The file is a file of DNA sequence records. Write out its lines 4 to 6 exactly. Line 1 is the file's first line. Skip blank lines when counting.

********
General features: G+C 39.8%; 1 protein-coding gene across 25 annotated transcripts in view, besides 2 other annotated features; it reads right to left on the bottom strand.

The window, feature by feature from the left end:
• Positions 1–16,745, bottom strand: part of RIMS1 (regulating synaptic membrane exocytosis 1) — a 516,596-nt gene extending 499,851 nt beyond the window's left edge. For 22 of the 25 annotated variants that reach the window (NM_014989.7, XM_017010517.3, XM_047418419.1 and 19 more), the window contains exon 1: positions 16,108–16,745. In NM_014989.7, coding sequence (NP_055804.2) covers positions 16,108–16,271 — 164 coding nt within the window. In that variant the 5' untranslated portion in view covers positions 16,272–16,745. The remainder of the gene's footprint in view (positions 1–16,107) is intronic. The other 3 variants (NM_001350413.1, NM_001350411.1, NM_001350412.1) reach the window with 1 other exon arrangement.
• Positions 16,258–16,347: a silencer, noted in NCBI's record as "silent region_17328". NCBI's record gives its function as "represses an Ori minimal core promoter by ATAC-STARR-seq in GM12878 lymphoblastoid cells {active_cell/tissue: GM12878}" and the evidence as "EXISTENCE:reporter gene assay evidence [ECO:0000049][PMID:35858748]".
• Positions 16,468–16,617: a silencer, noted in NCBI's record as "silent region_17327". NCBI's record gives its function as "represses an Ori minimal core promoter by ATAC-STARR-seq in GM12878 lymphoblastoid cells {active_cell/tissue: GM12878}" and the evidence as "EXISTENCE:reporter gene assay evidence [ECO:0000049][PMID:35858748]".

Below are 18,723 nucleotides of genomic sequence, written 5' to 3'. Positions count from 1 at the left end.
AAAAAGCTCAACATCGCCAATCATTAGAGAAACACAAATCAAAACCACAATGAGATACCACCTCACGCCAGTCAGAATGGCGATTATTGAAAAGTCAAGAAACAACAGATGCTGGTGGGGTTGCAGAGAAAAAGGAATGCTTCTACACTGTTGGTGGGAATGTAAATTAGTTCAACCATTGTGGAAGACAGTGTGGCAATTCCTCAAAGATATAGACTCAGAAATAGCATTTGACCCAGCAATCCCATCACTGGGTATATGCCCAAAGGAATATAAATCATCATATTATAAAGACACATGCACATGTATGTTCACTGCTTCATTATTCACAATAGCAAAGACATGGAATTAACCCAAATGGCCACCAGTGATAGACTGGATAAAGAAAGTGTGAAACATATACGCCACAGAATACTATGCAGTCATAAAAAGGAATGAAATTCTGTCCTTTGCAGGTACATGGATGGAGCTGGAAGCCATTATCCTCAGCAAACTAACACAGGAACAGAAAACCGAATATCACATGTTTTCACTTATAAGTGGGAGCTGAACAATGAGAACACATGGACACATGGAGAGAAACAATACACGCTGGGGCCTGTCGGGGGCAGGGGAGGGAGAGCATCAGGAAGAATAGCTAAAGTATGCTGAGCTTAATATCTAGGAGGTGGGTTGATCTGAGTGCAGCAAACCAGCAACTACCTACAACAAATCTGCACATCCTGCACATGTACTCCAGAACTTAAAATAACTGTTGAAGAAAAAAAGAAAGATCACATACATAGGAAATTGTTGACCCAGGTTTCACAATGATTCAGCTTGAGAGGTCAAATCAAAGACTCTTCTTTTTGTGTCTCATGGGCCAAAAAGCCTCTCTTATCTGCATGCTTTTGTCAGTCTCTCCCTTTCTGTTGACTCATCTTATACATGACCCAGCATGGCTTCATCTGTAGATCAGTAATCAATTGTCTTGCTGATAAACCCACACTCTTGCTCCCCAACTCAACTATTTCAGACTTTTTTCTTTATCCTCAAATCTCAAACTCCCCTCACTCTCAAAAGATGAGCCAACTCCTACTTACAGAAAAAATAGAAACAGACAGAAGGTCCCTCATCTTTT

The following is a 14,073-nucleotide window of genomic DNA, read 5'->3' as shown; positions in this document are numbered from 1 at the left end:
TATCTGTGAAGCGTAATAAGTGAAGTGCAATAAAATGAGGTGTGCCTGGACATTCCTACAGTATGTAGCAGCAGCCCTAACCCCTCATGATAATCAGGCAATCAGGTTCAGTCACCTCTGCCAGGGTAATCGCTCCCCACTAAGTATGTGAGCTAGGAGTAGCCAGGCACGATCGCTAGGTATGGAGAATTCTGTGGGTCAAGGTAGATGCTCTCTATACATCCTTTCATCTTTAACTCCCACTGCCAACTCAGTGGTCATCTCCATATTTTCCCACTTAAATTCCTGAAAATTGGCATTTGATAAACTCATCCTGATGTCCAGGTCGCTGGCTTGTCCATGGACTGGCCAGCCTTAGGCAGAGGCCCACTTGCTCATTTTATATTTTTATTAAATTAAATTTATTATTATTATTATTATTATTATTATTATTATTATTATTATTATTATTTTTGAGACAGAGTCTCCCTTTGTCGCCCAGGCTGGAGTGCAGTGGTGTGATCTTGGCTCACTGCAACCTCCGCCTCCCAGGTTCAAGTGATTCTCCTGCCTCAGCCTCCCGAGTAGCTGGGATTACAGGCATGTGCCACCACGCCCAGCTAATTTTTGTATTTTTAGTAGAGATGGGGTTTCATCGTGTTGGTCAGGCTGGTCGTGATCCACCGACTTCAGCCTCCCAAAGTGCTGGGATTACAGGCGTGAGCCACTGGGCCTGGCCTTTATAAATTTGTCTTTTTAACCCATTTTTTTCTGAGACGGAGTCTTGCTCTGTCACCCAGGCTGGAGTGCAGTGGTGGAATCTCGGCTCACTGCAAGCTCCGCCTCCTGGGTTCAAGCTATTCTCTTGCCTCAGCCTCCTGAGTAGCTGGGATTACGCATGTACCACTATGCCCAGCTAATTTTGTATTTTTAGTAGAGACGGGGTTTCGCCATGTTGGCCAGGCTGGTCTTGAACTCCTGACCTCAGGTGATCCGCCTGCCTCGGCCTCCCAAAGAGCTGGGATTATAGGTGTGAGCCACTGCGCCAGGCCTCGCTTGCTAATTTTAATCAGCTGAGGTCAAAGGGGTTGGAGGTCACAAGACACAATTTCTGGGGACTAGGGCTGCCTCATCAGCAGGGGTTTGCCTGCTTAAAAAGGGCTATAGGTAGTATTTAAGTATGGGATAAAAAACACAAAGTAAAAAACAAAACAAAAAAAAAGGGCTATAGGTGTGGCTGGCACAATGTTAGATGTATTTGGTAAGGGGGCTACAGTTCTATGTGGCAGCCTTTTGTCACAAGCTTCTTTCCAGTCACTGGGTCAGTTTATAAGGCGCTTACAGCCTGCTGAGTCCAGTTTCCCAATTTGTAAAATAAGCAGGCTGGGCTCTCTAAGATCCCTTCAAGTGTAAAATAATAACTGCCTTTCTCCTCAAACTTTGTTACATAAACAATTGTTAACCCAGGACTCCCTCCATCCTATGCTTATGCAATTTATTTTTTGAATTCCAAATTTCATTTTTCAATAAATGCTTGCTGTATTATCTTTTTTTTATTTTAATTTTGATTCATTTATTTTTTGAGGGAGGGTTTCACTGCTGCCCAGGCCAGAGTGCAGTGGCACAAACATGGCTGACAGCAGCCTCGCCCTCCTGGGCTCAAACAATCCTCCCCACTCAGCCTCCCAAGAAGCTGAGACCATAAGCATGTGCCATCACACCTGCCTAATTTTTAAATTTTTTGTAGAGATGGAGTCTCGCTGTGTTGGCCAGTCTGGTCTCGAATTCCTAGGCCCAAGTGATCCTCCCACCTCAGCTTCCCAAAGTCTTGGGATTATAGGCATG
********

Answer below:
• Positions 16,258–16,347: a silencer, noted in NCBI's record as "silent region_17328". NCBI's record gives its function as "represses an Ori minimal core promoter by ATAC-STARR-seq in GM12878 lymphoblastoid cells {active_cell/tissue: GM12878}" and the evidence as "EXISTENCE:reporter gene assay evidence [ECO:0000049][PMID:35858748]".
• Positions 16,468–16,617: a silencer, noted in NCBI's record as "silent region_17327". NCBI's record gives its function as "represses an Ori minimal core promoter by ATAC-STARR-seq in GM12878 lymphoblastoid cells {active_cell/tissue: GM12878}" and the evidence as "EXISTENCE:reporter gene assay evidence [ECO:0000049][PMID:35858748]".

Below are 18,723 nucleotides of genomic sequence, written 5' to 3'. Positions count from 1 at the left end.